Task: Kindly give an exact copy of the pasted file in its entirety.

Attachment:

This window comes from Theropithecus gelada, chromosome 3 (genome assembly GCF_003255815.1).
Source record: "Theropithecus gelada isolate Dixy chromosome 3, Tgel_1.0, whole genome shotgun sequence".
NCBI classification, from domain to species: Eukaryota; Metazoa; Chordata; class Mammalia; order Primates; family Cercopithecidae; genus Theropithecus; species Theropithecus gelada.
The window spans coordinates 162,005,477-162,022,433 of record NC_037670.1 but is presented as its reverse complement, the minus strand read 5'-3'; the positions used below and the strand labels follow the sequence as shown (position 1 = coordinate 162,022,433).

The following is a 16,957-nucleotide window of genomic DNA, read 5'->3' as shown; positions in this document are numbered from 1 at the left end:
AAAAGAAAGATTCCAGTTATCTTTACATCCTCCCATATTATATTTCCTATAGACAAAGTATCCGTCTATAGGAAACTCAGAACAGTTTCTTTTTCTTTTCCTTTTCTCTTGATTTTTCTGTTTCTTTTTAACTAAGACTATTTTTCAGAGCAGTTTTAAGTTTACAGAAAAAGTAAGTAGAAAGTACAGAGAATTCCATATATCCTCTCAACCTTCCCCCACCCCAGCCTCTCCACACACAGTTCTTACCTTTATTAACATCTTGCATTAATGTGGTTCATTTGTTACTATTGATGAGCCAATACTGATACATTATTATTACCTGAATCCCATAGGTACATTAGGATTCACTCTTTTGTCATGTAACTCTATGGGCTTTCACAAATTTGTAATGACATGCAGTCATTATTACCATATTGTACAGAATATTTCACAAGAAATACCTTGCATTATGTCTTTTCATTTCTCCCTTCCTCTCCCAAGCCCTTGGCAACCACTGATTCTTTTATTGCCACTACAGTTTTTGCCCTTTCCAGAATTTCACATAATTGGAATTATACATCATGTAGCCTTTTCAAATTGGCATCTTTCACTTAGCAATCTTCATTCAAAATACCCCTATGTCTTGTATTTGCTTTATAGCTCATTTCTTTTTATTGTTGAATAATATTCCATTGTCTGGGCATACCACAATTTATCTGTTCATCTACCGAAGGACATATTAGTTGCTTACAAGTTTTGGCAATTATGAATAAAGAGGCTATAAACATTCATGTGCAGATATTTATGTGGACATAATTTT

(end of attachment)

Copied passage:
This window comes from Theropithecus gelada, chromosome 3 (genome assembly GCF_003255815.1).
Source record: "Theropithecus gelada isolate Dixy chromosome 3, Tgel_1.0, whole genome shotgun sequence".
NCBI classification, from domain to species: Eukaryota; Metazoa; Chordata; class Mammalia; order Primates; family Cercopithecidae; genus Theropithecus; species Theropithecus gelada.
The window spans coordinates 162,005,477-162,022,433 of record NC_037670.1 but is presented as its reverse complement, the minus strand read 5'-3'; the positions used below and the strand labels follow the sequence as shown (position 1 = coordinate 162,022,433).

The following is a 16,957-nucleotide window of genomic DNA, read 5'->3' as shown; positions in this document are numbered from 1 at the left end:
AAAAGAAAGATTCCAGTTATCTTTACATCCTCCCATATTATATTTCCTATAGACAAAGTATCCGTCTATAGGAAACTCAGAACAGTTTCTTTTTCTTTTCCTTTTCTCTTGATTTTTCTGTTTCTTTTTAACTAAGACTATTTTTCAGAGCAGTTTTAAGTTTACAGAAAAAGTAAGTAGAAAGTACAGAGAATTCCATATATCCTCTCAACCTTCCCCCACCCCAGCCTCTCCACACACAGTTCTTACCTTTATTAACATCTTGCATTAATGTGGTTCATTTGTTACTATTGATGAGCCAATACTGATACATTATTATTACCTGAATCCCATAGGTACATTAGGATTCACTCTTTTGTCATGTAACTCTATGGGCTTTCACAAATTTGTAATGACATGCAGTCATTATTACCATATTGTACAGAATATTTCACAAGAAATACCTTGCATTATGTCTTTTCATTTCTCCCTTCCTCTCCCAAGCCCTTGGCAACCACTGATTCTTTTATTGCCACTACAGTTTTTGCCCTTTCCAGAATTTCACATAATTGGAATTATACATCATGTAGCCTTTTCAAATTGGCATCTTTCACTTAGCAATCTTCATTCAAAATACCCCTATGTCTTGTATTTGCTTTATAGCTCATTTCTTTTTATTGTTGAATAATATTCCATTGTCTGGGCATACCACAATTTATCTGTTCATCTACCGAAGGACATATTAGTTGCTTACAAGTTTTGGCAATTATGAATAAAGAGGCTATAAACATTCATGTGCAGATATTTATGTGGACATAATTTT